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Mass Incarceration Archives - Page 3 of 4 - Institute of the Black World 21st Century

From Black Women’s Blueprint on Twitter.

Hundreds Gather for the March for Black Women in D.C.

By News & Current Affairs

“We Are Marching To Say That Black Women’s Lives Matter…” By Taryn Finley, Huff Post — Black activist groups marched on the National Mall and Justice Department in Washington, D.C. on Saturday to raise awareness about the injustices black women face. Black Women’s Blueprint, BYP100 and Trans Sistas of Color Project and other groups have united for the March for Black Women. The event’s co-chairs are activists Farah Tanis, Bré…

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Criminal Justice Reform Is on the Midterm Ballot

By Commentaries/Opinions

Andrew Gillum wants to fix his state’s broken carceral system. He’s not alone among Democratic nominees for governor. By Matt Ford, The New Republic — Andrew Gillum wasn’t expected to win Tuesday night’s Democratic primary for the Florida governor’s race, even after he won Senator Bernie Sanders’s endorsement weeks ago. The 39-year-old Tallahassee mayor was outspent five-to-one by the frontrunner, and even more so by the two billionaires in the race, but…

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Divest From the Business of Incarceration

By Commentaries/Opinions

By Ron Jacobs, Counter Punch — The Trumpist policy of kidnapping children at the border has begun to shine a light on the nature of imprisonment in the United States for people who didn’t pay attention before. Over 60% of all detained immigrants are in private prisons. CoreCivic is one of the biggest private prison corporations in the United States. CoreCivic used to be called Corrections Corporation of America but…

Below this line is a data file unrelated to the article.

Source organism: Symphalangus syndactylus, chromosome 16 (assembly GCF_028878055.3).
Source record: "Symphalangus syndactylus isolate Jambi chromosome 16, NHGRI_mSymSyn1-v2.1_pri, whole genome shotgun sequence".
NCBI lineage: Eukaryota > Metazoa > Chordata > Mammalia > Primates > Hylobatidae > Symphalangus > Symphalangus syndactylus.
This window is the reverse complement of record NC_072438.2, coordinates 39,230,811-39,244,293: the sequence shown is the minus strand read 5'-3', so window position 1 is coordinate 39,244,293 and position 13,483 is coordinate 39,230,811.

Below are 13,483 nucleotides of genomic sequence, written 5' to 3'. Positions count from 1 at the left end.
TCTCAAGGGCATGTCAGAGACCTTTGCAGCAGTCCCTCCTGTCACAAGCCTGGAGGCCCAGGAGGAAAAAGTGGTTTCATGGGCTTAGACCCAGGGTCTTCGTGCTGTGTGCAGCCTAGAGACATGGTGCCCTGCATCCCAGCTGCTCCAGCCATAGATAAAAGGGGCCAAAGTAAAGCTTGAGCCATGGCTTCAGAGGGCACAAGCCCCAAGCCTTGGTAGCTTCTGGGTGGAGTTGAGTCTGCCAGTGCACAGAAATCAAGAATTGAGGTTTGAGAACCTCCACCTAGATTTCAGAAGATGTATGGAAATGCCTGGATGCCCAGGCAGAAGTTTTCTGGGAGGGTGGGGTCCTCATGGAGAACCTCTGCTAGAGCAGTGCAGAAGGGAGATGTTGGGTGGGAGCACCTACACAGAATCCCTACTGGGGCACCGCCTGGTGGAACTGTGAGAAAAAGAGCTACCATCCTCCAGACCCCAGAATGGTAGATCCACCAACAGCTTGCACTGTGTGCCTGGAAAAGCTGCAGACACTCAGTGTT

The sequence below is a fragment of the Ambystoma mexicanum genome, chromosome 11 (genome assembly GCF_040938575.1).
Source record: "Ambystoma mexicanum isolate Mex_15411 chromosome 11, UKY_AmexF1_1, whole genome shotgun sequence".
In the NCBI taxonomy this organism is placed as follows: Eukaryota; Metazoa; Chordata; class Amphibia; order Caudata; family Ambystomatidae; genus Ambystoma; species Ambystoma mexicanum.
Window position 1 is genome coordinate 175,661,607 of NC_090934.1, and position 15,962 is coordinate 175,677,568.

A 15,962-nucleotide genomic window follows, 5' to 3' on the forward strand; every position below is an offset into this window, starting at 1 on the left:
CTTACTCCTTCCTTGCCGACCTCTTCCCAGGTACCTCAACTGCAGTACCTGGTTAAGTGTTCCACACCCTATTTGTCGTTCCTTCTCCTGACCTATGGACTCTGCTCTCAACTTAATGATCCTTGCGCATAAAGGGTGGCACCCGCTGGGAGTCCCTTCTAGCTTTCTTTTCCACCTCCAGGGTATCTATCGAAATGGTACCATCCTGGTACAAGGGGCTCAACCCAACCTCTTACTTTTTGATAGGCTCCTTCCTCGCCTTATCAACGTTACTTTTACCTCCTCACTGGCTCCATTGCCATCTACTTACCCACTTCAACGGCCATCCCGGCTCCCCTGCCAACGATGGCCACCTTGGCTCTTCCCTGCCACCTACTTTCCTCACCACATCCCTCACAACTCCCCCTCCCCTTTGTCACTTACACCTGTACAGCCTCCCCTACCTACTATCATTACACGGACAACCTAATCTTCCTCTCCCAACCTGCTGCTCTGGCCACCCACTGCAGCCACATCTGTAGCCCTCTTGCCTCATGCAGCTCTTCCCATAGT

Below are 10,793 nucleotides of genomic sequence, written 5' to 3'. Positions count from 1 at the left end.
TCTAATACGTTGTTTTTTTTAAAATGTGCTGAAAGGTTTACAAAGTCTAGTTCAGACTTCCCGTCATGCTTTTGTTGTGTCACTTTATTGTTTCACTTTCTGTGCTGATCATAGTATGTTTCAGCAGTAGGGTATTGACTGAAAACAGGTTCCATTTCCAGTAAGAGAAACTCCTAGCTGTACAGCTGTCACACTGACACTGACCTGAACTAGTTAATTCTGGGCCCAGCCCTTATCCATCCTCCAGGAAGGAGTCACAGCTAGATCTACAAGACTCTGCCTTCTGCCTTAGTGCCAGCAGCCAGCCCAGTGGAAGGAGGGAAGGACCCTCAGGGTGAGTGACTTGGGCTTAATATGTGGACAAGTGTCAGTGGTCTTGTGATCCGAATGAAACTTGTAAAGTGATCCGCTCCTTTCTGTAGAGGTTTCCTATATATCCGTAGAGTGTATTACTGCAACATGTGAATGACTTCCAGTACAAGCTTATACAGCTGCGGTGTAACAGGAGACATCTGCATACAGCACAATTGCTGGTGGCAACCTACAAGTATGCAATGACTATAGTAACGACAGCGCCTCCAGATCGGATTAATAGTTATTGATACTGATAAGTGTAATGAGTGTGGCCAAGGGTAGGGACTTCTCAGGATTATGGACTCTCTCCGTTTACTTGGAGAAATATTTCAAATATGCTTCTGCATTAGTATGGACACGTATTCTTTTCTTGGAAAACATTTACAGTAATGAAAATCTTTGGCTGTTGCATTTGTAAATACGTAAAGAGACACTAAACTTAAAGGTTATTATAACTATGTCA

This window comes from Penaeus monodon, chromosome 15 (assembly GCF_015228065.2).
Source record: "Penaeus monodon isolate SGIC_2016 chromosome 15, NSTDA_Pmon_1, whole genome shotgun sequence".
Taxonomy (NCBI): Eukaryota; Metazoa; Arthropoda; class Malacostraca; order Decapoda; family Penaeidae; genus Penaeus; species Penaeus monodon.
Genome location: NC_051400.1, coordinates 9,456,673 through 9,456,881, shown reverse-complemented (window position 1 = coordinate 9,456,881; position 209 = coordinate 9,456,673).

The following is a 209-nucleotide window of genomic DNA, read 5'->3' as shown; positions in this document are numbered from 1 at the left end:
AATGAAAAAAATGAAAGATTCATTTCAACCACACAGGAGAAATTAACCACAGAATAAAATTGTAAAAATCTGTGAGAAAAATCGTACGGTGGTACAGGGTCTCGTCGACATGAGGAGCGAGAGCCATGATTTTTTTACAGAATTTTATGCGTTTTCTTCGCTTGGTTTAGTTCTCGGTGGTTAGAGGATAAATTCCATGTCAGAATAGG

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052218 Press Release — IBW Supports “Reparatory Justice” for Drug War Calls for Community Dialogue with Faith Leaders on the Issue

IBW Supports “Reparatory Justice” for Drug War

By News & Current Affairs, Press Releases / Statements, Reparations, War on the “War on Drugs” Posts

New York, May 21 — The Institute of the Black World 21st Century (IBW) announced today that the organization supports initiatives in New York and around the country that seek to repair the devastating damages done to Black communities by the War on Drugs and racially biased criminal justice policies. As the struggle for drug and criminal justice policy reform intensifies in New York City and NY State among policy advocates…

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ew York gubernatorial candidate Cynthia Nixon speaks at the NYC Cannabis Parade and Rally on May 5, 2018. Nixon has been criticized by black leaders for saying that marijuana licenses could be a “form of reparations.”

Cynthia Nixon called marijuana licenses a “form of reparations” for black people. Not exactly.

By Commentaries/Opinions, Reparations